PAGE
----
I believe Michael Ferguson‘s analysis about the future, jobs, and technological unemployment is essentially correct,
Technology is automating more and more jobs. We software-oriented architects are the “grunts” that are helping to usher this process along. Indeed, we are working to automate ourselves out of traditional employment. We have been creating conditions which favor permanent entrepreneurship for every one of us, and which do not favor traditional employment for any of us.
From a Coasean economics perspective, information technology is helping to reduce general transaction costs worldwide such that transaction costs internal to firms and external to them are approaching parity. In other words, it is increasingly nonsensical for any company to bother hiring employees. This does not mean however, that companies do not need people, nor does it mean that future consumers do not need the products of your hard work! Read Michael’s article for his detailed analysis of this phenomenon.
How can I write a book on a “theory of I/T architecture”, of the philosophy and science of I/T architecture, without addressing this trend? I can’t. I need to discuss where we have been as professionals, where we are, and where were are going. I must play the futurist and make predictions. Of course, some of my predictions will be shown to have been correct over time, some wrong, but stick my neck out I must! There is no way I can write such a book, sit on the side lines, and simply throw up my arms and say, “I have no idea what to do next.” If I am not attempting to help my readers make critical decisions about their personal futures, then what good would I be as an author? Why should you bother to read what I have to write?
This presentation, “The Marvels and Flaws of Intuitive Thinking”, is part of a series from Edge.org which looks most interesting,
We ended up studying something that we call “heuristics and biases”. Those were shortcuts, and each shortcut was identified by the biases with which it came. The biases had two functions in that story. They were interesting in themselves, but they were also the primary evidence for the existence of the heuristics. If you want to characterize how something is done, then one of the most powerful ways of characterizing the way the mind does anything is by looking at the errors that the mind produces while it’s doing it because the errors tell you what it is doing. Correct performance tells you much less about the procedure than the errors do.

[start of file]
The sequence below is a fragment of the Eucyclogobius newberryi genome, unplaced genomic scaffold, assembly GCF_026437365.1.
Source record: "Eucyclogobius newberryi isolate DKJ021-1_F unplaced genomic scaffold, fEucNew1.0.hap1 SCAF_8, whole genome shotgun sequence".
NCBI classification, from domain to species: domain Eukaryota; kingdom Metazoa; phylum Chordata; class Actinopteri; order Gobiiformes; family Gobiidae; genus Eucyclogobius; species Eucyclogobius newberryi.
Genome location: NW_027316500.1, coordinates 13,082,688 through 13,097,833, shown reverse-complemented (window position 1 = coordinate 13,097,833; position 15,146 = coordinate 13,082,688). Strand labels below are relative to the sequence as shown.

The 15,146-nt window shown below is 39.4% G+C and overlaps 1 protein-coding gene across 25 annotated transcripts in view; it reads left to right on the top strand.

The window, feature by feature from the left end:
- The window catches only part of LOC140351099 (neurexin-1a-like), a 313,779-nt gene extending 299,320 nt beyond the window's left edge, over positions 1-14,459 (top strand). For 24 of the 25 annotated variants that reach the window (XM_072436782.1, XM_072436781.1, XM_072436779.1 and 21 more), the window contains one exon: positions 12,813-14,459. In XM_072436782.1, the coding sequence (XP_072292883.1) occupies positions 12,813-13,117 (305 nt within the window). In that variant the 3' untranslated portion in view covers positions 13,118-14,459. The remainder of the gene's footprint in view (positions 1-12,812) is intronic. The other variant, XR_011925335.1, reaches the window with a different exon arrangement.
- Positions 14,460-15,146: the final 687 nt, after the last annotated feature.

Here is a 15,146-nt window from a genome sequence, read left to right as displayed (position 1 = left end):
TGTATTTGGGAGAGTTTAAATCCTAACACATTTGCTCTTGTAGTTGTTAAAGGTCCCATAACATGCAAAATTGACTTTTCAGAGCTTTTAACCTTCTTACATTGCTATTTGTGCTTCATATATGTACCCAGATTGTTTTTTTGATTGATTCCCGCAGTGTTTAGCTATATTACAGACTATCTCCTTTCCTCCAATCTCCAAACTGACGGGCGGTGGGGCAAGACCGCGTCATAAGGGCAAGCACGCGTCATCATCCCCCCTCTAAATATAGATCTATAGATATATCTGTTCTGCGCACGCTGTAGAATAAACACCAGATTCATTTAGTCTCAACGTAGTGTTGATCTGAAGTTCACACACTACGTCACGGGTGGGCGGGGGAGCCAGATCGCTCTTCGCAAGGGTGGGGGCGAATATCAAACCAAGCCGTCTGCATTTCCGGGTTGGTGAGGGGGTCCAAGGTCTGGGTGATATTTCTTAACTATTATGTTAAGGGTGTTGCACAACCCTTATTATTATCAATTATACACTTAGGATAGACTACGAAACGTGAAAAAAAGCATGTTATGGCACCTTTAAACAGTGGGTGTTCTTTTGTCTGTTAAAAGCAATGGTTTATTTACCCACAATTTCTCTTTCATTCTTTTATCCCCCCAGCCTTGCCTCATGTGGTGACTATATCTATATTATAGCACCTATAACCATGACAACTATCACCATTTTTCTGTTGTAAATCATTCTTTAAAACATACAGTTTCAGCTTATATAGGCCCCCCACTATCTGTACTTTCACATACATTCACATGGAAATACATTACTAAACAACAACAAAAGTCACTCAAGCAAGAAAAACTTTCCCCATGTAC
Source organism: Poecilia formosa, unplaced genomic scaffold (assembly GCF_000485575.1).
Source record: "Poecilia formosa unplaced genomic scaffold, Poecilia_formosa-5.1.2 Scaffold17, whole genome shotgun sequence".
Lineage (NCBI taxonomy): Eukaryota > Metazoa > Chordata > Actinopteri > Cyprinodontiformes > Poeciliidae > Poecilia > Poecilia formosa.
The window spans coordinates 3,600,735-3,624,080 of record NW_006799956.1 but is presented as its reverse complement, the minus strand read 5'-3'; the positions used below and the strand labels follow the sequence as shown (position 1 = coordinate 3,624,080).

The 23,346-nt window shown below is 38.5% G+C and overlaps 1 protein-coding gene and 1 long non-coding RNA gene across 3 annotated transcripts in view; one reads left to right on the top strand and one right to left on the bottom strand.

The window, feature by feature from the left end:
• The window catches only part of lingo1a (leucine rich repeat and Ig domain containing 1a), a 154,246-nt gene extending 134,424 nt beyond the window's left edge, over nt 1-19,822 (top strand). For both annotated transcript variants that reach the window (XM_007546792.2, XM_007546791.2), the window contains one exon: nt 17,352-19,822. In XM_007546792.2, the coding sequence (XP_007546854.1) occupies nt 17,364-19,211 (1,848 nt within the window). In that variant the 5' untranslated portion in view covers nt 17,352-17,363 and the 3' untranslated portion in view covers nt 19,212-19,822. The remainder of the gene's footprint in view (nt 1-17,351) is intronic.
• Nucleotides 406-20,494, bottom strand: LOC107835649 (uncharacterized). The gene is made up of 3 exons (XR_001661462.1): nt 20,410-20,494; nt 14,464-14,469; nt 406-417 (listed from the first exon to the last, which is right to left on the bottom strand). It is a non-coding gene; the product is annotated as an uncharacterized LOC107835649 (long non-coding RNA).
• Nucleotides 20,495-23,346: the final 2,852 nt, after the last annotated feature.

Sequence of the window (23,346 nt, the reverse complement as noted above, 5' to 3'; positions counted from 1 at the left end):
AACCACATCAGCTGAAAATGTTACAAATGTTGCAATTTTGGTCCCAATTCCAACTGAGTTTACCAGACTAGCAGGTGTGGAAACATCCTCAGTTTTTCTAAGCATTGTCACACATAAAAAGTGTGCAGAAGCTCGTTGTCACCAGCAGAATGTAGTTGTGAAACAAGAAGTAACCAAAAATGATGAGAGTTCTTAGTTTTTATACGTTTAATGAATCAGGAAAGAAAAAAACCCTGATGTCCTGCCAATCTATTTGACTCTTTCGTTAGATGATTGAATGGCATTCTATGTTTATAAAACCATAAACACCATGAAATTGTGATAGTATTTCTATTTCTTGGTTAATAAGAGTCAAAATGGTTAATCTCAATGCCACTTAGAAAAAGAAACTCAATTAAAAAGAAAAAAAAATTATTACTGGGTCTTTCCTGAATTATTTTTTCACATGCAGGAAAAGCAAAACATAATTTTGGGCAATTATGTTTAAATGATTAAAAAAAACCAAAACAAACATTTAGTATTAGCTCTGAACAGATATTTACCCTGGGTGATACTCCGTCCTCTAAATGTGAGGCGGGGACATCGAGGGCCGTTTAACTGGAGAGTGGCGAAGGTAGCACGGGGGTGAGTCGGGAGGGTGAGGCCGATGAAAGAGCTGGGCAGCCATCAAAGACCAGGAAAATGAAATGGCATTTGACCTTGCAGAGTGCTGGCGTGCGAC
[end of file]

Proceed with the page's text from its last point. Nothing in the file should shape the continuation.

If it weren’t for Nature’s “cheap and dirty tricks” of the mind, we would not be alive today. On the other side of the coin is the science of information saturation in complex adaptive systems, as told by Geoffrey West, also at Edge.org,
The work I got involved in was to try to understand these scaling laws. And to make it a very short story, what was proposed apart from the thinking was, look, this is universal. It cuts across the design of organisms. Whether you are insects, fish, mammals or birds, you get the same scaling laws. It is independent of design. Therefore, it must be something that is about the structure of the way things are distributed.
You recognize what the problem is. You have ten14 cells. You have this problem. You’ve got to sustain them, roughly speaking, democratically and efficiently. And however natural selection solved it, it solved it by evolving hierarchical networks.
There is a very simple way of doing it. You take something macroscopic, you go through a hierarchy and you deliver them to very microscopic sites, like for example, your capillaries to your cells and so on. And so the idea was, this is true at all scales. It is true of an ecosystem; it is true within the cell. And what these scaling laws are manifesting are the generic, universal, mathematical, topological properties of networks.
Read the whole article, especially the part about network saturation along S-curves, and about singularity/collapse of those networks. Also note his discovery about the growth curve of companies, which is a semi-vindication of Coasean economics.